As a leader, how do you go beyond building a “Team of All-Stars” to achieve the ultimate goal of building an “All-Star Team?”.
Strong Teams: Many research studies, authors and successful leaders have arrived at similar conclusions – high performing teams occur when a group of individuals is willing to be vulnerable, establish trust and work together in support of a goal that is more important than their individual accomplishments. Easier said than done.
In today’s fast-paced world, results-oriented individuals often find themselves investing hours on a project or in a conference room with their teammates, only to find themselves complete strangers to one another. The opportunity as a leader is to break down the invisible walls that each of us has created individually, and forge the personal bonds and shared humanity that will bring individuals together as an “All Star Team.”
Despite our perceived differences, individuals share more in common than we sometimes believe. Scientists proved this empirically in the 1990’s, when the Human Genome Project discovered that 99.8% of all human beings are genetically the same.
Yet we often spend much of our lives focused on the .2% that makes us different. The opportunity in building a high performing team is to first focus on ways to discover what we have in common, and then embrace the fact that the small differences are what make us collectively stronger. It’s a mindset shift that’s simple in theory, but dramatic in impact.
As a leader, there are practical techniques that can be used to make that shift, creating an environment where the team members build deep trust and willingly sacrifice for the greater good. One of the most powerful tools I have found is a Journey Line exercise.
Journey Lines work like this: each team member is asked to reflect back on the personal and professional moments in their life, both the ups and the downs, that had the most profound impact on shaping who they’ve become as an individual. To capture these moments, they are asked to create a Journey Line chart – a blank chart that has an X axis which represents time, and a Y axis that represents emotional high points and low points. At the midpoint of the Y axis, another horizontal line is drawn, representing equilibrium (the zero-line), which sets the emotional baseline.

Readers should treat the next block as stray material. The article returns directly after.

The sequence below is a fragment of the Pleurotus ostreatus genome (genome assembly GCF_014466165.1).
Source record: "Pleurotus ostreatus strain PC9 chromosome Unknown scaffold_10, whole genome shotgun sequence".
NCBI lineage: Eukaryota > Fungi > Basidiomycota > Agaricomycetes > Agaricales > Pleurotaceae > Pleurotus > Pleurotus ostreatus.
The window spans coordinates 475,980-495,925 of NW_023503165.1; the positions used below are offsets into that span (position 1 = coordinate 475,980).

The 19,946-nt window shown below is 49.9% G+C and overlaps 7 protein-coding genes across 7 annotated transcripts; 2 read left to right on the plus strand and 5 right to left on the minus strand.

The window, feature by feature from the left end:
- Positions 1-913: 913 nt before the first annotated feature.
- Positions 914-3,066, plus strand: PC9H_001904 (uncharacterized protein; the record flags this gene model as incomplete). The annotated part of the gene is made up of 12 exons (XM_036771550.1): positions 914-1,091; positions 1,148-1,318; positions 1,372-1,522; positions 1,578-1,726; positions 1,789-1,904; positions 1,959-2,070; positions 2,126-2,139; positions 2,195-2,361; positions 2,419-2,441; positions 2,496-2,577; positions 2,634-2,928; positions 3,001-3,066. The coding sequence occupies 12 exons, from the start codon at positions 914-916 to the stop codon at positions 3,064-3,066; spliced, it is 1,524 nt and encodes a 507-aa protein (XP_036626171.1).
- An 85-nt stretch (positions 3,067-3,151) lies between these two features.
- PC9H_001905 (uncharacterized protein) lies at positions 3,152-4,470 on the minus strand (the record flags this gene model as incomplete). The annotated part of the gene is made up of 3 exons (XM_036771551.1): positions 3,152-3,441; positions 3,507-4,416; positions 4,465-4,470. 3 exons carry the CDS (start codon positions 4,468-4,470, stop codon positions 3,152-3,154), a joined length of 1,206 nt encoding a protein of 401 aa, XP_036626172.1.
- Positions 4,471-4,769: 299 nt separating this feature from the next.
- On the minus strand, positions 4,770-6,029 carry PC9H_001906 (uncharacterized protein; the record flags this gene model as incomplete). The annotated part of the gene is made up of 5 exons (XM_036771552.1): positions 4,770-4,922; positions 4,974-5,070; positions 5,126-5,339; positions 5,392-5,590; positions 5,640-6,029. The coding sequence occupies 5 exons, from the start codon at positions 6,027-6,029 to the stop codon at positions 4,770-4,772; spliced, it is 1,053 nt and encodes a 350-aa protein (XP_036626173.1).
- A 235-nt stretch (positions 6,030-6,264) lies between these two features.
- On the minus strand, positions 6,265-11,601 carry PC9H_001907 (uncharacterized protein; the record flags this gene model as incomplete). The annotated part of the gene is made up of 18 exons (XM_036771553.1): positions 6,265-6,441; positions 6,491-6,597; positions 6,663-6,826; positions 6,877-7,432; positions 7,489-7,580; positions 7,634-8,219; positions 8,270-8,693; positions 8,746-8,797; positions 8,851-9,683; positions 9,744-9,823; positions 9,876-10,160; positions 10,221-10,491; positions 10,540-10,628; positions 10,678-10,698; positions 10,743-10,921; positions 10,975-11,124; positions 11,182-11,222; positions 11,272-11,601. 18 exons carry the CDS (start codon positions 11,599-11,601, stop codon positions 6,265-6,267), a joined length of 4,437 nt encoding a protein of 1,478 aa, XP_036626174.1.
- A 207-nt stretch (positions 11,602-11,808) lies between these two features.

Each participant is then asked to plot the major inflection points in their life, both personal and professional experiences that fall above and below the emotional equilibrium line.
The final result is a life story of ups and downs, moments to celebrate, and challenges faced along the way. The exercise concludes with a summary of how their Journey Line has shaped their core beliefs. In other words, those behaviors and perspectives that often reveal themselves in the workplace every day.
While it sounds modest, Journey Lines force people to emerge from behind the walls they’ve built, and share their whole selves with their teammates. The magic occurs when co-workers begin to see themselves in their fellow team members.
As individuals open up and share their stories, the 99.8% (common humanity) that we share comes to the forefront. It is commonplace that others in the room will have something similar on their Journey Lines – divorce, loss of a loved one, professional setbacks and successes – topics that typically do not come up in the long hours of a workday, yet have shaped how we tend to view the world and how we behave.
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By creating the space for teams to meet and share their journey lines, co-workers gain a greater appreciation for those they work with, practice being vulnerable with one another, and discover things they share in common – building trust along the way.
Be warned, there’s seldom a dry eye in the house after Journey Lines are shared, but what you get out of it is a team that is much more than an org-chart on a piece of a paper. The end result is often a more cohesive unit, willing to fight for each other, and a source of new strength that is powered by the diversity and inclusion that now exists among them.